But I saw that, even at the coming of Semiramis to Memphis, these people, in their pride had designedly con­fused their calendar. Their ambition was to take prece­dence of all other nations in point of time. With this end in view, they drew up a number of complicated calendars and royal genealogical tables. By this and frequent changes in their computations, order and true chronology were lost. That this confusion might be firmly established, they perpetuated every error by inscriptions and the erec­tion of great buildings. For a long time they reckoned the ages of father and son, as if the date of the former’s demise were that of the latter’s birth. The kings, who waged constant war with the priests on the subject of chronology, inserted among their forefathers the names of persons that never existed. Thus the four kings of the same name who reigned simultaneously in Thebes, Heliopolis, Memphis, and Sais, were in accordance with this design, reckoned one after the other. I saw too that once they reckoned nine hundred and seventy days to a year, and again, years were computed as months. I saw a pagan priest drawing up a chronological table in which for every five hundred years, eleven hundred were set down.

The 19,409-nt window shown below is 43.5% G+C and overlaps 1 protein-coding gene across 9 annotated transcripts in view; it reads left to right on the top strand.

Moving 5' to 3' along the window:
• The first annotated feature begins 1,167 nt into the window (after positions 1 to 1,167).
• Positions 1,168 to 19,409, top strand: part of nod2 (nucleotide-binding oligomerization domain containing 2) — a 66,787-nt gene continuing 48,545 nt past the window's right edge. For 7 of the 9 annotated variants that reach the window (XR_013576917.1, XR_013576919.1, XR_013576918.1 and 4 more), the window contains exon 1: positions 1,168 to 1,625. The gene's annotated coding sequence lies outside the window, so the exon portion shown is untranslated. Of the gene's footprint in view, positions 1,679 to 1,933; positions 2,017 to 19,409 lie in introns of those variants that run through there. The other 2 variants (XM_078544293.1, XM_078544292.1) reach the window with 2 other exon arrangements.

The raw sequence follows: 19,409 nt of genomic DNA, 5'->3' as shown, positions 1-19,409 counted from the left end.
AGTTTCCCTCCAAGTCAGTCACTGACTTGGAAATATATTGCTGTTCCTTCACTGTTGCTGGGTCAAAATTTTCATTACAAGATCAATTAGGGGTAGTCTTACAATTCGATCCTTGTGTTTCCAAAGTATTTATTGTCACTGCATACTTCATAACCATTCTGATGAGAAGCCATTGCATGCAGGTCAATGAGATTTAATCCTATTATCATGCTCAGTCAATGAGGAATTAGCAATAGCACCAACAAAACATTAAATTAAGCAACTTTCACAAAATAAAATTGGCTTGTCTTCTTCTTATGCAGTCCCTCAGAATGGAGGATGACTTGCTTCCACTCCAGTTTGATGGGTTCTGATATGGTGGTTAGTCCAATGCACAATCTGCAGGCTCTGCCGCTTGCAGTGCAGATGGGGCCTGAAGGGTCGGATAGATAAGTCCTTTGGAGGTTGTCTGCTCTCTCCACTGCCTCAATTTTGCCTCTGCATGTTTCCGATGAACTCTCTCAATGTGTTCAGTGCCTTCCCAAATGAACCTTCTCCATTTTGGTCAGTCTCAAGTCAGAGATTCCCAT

I saw these false computations of the pagan priests at the same time that I beheld Jesus teaching on the Sabbath at Aruma. Jesus, speaking before the Pharisees of the Call of Abraham and his sojourn in Egypt, exposed the errors of the Egyptian calendar. He told them that the world had now existed 4028 years. When I heard Jesus say this, He was Himself thirty-one years old.